“When I was 22 I was working for the WDR Symphony Orchestra in Cologne, and a couple of times as a student intern I was sent to a studio to put cables away and reset everything,” says Volker Bertelmann, aka Hauschka, of his experiences working around Stockhausen. “There would always be a lot of weird set ups in this studio, and I remember always being surprised by the amount of equipment. Then somebody told me it was the studio of Stockhausen. However, at that time Stockhausen didn’t mean anything to me. I was more into hip-hop at the time, but later I found out who he was and I liked his approach, and his ideas. It became quite funny that I used to clean his studio…”
“Stockhausen changed my life…yes, that statement is the truth on so many levels,” says his former student and collaborator Kathinka Pasveer. Since 1982 until Stockhausen’s death in 2007, Pasveer worked, and at times lived with the composer. Today, she continues Stockhausen’s work posthumously. ‘Mittwoch aus Licht’ (Wednesday from Light) was the sixth of seven works composed for the operatic series ‘Licht’ and the only opera to require a helicopter string quartet. Penned from 1995 to 1997, the piece was thought of as unstageable, but in 2012 under Pasveer’s direction, and a £1 million budget, ‘Mittwoch aus Licht’ was realised.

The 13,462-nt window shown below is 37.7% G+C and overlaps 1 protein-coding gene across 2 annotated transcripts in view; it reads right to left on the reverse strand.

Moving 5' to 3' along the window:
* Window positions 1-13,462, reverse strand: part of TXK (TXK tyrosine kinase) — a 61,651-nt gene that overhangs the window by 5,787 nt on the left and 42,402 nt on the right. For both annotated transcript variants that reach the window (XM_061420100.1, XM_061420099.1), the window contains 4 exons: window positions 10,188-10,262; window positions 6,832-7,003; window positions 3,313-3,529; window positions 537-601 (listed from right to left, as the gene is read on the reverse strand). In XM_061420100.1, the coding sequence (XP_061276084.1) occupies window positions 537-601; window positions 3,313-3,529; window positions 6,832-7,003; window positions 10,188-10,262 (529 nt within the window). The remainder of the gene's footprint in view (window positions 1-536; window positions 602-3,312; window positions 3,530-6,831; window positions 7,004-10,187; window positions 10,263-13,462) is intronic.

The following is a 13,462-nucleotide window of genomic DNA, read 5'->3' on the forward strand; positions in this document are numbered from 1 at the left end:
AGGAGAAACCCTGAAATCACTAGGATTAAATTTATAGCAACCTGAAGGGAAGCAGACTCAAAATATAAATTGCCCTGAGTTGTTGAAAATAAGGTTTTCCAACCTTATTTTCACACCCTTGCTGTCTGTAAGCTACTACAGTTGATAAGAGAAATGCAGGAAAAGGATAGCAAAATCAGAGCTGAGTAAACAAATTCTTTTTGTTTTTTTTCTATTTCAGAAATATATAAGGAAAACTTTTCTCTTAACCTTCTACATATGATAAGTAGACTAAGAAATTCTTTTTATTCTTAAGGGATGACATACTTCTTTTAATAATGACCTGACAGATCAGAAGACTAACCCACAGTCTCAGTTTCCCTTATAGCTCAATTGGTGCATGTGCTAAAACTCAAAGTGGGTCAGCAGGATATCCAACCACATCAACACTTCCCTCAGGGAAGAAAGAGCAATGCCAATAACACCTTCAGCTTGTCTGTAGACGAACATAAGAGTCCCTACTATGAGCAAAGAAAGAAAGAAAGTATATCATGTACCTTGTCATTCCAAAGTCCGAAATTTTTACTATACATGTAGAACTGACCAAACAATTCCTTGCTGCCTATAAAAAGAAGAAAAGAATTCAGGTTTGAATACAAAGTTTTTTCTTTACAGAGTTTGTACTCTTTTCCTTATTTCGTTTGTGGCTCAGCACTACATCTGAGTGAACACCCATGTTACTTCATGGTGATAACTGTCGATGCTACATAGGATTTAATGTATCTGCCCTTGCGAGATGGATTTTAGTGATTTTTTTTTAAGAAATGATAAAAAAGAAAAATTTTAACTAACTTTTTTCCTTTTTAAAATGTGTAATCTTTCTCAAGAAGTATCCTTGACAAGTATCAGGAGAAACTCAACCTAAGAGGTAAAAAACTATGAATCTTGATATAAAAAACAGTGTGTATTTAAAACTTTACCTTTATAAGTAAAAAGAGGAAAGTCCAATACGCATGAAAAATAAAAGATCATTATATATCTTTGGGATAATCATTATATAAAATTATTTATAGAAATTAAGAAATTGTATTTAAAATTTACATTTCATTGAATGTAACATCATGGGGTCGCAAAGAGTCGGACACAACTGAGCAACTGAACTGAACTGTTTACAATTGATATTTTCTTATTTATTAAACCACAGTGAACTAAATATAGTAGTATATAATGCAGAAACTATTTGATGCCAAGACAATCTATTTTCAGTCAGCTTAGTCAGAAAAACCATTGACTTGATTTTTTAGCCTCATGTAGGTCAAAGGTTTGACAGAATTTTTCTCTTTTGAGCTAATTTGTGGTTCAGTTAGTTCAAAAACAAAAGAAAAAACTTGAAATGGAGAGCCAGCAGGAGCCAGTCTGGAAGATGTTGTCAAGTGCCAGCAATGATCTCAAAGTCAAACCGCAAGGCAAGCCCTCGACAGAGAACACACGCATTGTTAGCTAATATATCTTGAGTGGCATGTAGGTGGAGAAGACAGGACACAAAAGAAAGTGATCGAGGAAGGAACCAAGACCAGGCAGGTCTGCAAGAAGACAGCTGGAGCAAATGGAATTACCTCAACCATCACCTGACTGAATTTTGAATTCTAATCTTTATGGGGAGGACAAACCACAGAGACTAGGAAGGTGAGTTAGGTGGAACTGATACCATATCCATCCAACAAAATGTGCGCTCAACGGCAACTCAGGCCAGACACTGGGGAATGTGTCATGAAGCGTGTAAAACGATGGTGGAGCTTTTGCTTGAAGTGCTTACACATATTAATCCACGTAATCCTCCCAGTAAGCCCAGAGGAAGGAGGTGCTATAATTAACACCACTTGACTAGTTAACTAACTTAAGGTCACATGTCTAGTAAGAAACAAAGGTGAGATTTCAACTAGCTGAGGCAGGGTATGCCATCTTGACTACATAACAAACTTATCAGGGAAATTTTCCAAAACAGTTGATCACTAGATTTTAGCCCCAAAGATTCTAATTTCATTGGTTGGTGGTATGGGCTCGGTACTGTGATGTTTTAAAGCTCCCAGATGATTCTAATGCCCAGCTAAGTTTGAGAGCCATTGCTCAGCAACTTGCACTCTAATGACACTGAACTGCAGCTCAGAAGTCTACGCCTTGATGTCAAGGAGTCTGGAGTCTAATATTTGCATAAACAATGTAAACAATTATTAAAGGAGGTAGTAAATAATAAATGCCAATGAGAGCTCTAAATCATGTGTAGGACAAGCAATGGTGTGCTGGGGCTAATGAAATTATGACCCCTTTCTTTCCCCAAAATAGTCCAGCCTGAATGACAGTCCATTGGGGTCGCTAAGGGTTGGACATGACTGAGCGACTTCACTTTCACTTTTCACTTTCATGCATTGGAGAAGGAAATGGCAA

“I first met Stockhausen in November 1982 when he came with his ensemble to give a one month masterclass of concerts and lectures,” Pasveer explains. “I was a flute student at the conservatory in The Hague. I will never forget the first concert when I heard his music coming from many loudspeakers around the audience, with moving instrumentalists and singers on the stage. That was the moment when I thought: yes, this is what I want to play too.”
Jean-Michel Jarre was also a student of the school of Stockhausen, studying under the composer for two years. He sometimes remained almost at odds with the often cold, intrinsically challenging tones of Stockhausen’s studio works, however. “When I was studying with Stockhausen for a few months I remember him saying, ‘All that is close to emotion in music is suspect.’ Which is absolutely crazy,” Jarre claimed in a 2010 interview.